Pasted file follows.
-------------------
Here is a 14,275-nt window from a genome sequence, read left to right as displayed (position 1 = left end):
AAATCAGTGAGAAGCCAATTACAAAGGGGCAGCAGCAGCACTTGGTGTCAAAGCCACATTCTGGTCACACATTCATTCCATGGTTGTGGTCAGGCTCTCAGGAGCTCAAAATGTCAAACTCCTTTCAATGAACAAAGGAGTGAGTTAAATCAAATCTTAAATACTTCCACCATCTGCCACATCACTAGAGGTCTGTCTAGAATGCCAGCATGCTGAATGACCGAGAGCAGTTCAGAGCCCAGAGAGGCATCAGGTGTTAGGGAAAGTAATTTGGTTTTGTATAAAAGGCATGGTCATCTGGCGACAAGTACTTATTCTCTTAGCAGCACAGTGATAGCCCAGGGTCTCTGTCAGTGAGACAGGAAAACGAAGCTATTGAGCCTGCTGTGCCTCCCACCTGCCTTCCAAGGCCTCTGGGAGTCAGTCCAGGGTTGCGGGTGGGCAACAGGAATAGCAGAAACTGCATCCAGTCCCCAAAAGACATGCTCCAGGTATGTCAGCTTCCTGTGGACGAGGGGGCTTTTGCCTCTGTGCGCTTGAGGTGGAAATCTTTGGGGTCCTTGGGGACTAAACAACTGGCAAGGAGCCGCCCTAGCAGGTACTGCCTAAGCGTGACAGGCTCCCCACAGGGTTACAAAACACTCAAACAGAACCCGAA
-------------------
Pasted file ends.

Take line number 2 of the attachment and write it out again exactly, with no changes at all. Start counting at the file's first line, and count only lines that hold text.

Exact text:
AAATCAGTGAGAAGCCAATTACAAAGGGGCAGCAGCAGCACTTGGTGTCAAAGCCACATTCTGGTCACACATTCATTCCATGGTTGTGGTCAGGCTCTCAGGAGCTCAAAATGTCAAACTCCTTTCAATGAACAAAGGAGTGAGTTAAATCAAATCTTAAATACTTCCACCATCTGCCACATCACTAGAGGTCTGTCTAGAATGCCAGCATGCTGAATGACCGAGAGCAGTTCAGAGCCCAGAGAGGCATCAGGTGTTAGGGAAAGTAATTTGGTTTTGTATAAAAGGCATGGTCATCTGGCGACAAGTACTTATTCTCTTAGCAGCACAGTGATAGCCCAGGGTCTCTGTCAGTGAGACAGGAAAACGAAGCTATTGAGCCTGCTGTGCCTCCCACCTGCCTTCCAAGGCCTCTGGGAGTCAGTCCAGGGTTGCGGGTGGGCAACAGGAATAGCAGAAACTGCATCCAGTCCCCAAAAGACATGCTCCAGGTATGTCAGCTTCCTGTGGACGAGGGGGCTTTTGCCTCTGTGCGCTTGAGGTGGAAATCTTTGGGGTCCTTGGGGACTAAACAACTGGCAAGGAGCCGCCCTAGCAGGTACTGCCTAAGCGTGACAGGCTCCCCACAGGGTTACAAAACACTCAAACAGAACCCGAA